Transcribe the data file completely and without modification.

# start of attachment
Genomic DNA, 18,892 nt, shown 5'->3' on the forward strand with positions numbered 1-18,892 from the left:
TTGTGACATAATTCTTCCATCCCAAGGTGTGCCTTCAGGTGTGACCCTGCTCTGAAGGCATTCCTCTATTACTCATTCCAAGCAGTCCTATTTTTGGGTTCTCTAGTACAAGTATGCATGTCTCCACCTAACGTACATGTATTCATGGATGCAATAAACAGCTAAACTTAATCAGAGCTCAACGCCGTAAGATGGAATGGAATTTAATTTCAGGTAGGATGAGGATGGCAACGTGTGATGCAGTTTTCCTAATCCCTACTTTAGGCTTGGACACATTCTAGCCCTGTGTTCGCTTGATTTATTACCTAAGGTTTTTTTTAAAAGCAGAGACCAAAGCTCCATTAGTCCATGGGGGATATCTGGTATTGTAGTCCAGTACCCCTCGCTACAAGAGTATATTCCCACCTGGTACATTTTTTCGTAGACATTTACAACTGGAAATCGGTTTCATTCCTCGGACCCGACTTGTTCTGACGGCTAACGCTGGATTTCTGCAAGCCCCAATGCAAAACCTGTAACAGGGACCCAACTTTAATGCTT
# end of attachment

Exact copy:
Genomic DNA, 18,892 nt, shown 5'->3' on the forward strand with positions numbered 1-18,892 from the left:
TTGTGACATAATTCTTCCATCCCAAGGTGTGCCTTCAGGTGTGACCCTGCTCTGAAGGCATTCCTCTATTACTCATTCCAAGCAGTCCTATTTTTGGGTTCTCTAGTACAAGTATGCATGTCTCCACCTAACGTACATGTATTCATGGATGCAATAAACAGCTAAACTTAATCAGAGCTCAACGCCGTAAGATGGAATGGAATTTAATTTCAGGTAGGATGAGGATGGCAACGTGTGATGCAGTTTTCCTAATCCCTACTTTAGGCTTGGACACATTCTAGCCCTGTGTTCGCTTGATTTATTACCTAAGGTTTTTTTTAAAAGCAGAGACCAAAGCTCCATTAGTCCATGGGGGATATCTGGTATTGTAGTCCAGTACCCCTCGCTACAAGAGTATATTCCCACCTGGTACATTTTTTCGTAGACATTTACAACTGGAAATCGGTTTCATTCCTCGGACCCGACTTGTTCTGACGGCTAACGCTGGATTTCTGCAAGCCCCAATGCAAAACCTGTAACAGGGACCCAACTTTAATGCTT